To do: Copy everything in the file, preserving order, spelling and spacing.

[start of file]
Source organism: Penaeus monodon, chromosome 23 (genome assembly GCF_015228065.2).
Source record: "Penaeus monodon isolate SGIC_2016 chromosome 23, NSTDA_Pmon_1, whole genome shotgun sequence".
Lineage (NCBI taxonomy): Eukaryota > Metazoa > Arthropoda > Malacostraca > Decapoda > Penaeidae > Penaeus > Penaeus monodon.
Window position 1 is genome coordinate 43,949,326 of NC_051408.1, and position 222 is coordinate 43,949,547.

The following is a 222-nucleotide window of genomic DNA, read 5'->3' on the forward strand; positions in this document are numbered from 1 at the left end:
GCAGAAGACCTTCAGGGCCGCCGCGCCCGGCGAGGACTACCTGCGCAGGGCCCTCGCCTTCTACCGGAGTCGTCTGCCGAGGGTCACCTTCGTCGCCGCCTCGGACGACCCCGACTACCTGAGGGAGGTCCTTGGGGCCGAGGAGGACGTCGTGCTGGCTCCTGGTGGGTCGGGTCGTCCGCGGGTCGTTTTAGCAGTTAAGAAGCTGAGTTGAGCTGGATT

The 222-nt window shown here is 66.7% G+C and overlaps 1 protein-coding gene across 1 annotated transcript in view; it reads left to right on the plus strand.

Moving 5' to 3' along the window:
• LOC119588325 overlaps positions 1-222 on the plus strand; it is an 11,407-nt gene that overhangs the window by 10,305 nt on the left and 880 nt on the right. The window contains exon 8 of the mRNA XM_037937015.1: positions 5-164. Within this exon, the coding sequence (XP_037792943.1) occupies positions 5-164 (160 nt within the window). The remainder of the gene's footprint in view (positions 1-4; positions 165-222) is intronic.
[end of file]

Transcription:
Source organism: Penaeus monodon, chromosome 23 (genome assembly GCF_015228065.2).
Source record: "Penaeus monodon isolate SGIC_2016 chromosome 23, NSTDA_Pmon_1, whole genome shotgun sequence".
Lineage (NCBI taxonomy): Eukaryota > Metazoa > Arthropoda > Malacostraca > Decapoda > Penaeidae > Penaeus > Penaeus monodon.
Window position 1 is genome coordinate 43,949,326 of NC_051408.1, and position 222 is coordinate 43,949,547.

The following is a 222-nucleotide window of genomic DNA, read 5'->3' on the forward strand; positions in this document are numbered from 1 at the left end:
GCAGAAGACCTTCAGGGCCGCCGCGCCCGGCGAGGACTACCTGCGCAGGGCCCTCGCCTTCTACCGGAGTCGTCTGCCGAGGGTCACCTTCGTCGCCGCCTCGGACGACCCCGACTACCTGAGGGAGGTCCTTGGGGCCGAGGAGGACGTCGTGCTGGCTCCTGGTGGGTCGGGTCGTCCGCGGGTCGTTTTAGCAGTTAAGAAGCTGAGTTGAGCTGGATT

The 222-nt window shown here is 66.7% G+C and overlaps 1 protein-coding gene across 1 annotated transcript in view; it reads left to right on the plus strand.

Moving 5' to 3' along the window:
• LOC119588325 overlaps positions 1-222 on the plus strand; it is an 11,407-nt gene that overhangs the window by 10,305 nt on the left and 880 nt on the right. The window contains exon 8 of the mRNA XM_037937015.1: positions 5-164. Within this exon, the coding sequence (XP_037792943.1) occupies positions 5-164 (160 nt within the window). The remainder of the gene's footprint in view (positions 1-4; positions 165-222) is intronic.